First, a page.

A House with the Door Never Locked

If night were a house where someone died
stillness would define it,
forest would seal the windows,
the pulse of anticipation, 
slowed to memory and regret,
would no longer disturb the leaves;
the moon, laundered and hung to dry
would muffle itself in clouds.

This is a house you might enter expecting the past to flow:
once there were rhythms of walls and cupboards,
carpets dimpled with footsteps.
Now even the ghosts are quiet. 
Here is the room where lovers lived, 
and thieves, sometimes together, more often alone,
treasuring the murky nowness;
here night-birth babies exchanged
one dark for another
at the end of the hall is the chamber where 
a woman, fey and sleepless,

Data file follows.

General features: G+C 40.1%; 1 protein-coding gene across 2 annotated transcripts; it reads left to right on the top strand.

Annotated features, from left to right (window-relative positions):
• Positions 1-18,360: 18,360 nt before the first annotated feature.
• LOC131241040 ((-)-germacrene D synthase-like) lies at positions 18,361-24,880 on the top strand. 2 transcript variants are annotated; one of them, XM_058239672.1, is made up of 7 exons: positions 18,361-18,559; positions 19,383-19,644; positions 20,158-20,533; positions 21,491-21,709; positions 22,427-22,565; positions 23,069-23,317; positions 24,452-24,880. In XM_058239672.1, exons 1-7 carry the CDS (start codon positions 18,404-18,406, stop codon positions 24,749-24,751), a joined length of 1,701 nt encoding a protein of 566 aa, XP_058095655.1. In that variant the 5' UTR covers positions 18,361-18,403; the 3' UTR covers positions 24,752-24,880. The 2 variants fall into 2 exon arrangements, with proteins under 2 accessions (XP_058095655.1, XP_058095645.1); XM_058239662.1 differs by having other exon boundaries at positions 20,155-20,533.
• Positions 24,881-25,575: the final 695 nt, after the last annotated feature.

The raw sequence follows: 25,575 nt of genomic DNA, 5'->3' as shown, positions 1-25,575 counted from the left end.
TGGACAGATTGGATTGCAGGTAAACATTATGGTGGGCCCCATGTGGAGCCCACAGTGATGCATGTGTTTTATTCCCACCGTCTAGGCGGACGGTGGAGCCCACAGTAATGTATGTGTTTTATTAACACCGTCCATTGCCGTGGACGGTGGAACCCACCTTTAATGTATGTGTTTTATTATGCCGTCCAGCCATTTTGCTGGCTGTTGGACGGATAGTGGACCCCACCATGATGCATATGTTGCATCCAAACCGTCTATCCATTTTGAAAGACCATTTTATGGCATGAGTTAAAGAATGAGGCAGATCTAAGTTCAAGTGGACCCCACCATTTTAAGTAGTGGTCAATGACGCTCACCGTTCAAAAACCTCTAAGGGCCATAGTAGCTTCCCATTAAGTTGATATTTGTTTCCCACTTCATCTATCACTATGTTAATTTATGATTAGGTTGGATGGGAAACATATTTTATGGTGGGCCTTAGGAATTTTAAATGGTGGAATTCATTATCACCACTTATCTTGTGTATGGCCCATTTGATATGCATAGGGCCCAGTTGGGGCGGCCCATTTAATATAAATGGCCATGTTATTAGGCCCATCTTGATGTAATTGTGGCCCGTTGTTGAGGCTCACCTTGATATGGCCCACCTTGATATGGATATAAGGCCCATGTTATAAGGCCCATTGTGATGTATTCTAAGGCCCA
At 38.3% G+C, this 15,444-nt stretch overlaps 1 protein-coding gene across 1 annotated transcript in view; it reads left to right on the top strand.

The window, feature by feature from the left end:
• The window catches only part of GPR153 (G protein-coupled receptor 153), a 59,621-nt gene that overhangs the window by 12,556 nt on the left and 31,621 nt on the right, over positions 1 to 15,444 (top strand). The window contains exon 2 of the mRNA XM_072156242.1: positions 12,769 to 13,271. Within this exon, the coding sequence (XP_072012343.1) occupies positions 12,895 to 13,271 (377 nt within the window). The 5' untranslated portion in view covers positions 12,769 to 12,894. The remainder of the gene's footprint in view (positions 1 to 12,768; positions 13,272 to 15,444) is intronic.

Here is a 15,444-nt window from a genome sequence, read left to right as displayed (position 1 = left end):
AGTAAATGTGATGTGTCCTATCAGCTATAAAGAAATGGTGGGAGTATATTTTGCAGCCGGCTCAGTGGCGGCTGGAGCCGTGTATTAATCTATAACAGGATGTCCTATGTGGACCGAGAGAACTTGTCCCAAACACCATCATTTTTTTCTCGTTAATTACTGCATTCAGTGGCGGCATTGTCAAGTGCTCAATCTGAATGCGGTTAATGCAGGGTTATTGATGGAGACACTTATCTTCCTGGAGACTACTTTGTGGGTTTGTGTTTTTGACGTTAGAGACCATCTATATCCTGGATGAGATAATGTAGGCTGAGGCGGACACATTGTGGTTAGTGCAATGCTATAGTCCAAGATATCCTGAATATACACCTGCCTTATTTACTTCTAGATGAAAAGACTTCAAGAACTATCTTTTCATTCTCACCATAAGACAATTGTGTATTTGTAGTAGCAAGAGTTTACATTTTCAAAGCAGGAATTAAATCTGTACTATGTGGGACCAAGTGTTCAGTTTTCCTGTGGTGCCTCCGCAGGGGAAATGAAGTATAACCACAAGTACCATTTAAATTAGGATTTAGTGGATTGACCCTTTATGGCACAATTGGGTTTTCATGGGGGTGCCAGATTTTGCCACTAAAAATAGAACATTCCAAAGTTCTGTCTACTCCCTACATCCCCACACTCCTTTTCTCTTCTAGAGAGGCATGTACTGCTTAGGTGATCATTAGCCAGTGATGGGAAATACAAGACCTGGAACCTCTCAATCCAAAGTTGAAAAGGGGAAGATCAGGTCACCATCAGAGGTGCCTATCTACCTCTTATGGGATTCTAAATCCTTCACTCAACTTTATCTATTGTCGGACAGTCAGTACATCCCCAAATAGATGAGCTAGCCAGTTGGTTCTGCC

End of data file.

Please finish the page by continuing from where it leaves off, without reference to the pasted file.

set out across miles of sheets to shop for dreams; 
the man beside her farmed lush fantasies, 
but who remembers the harvest?

And what of the old? The vast night door stands open; 
they welcome the traveller with hot milk, chamomile,
the dregs of curiosity;
a lone grey cat creeps in, pours itself into the shadows
waits, watching and preening through the ticking hours
till the heartbeat no longer taps its iambic strain.  
Somewhere a rain-slicked train, unblinking, impassive 
carries the living away,
children, radiant
and numerous as the stars
and just as far

Sylvia Adams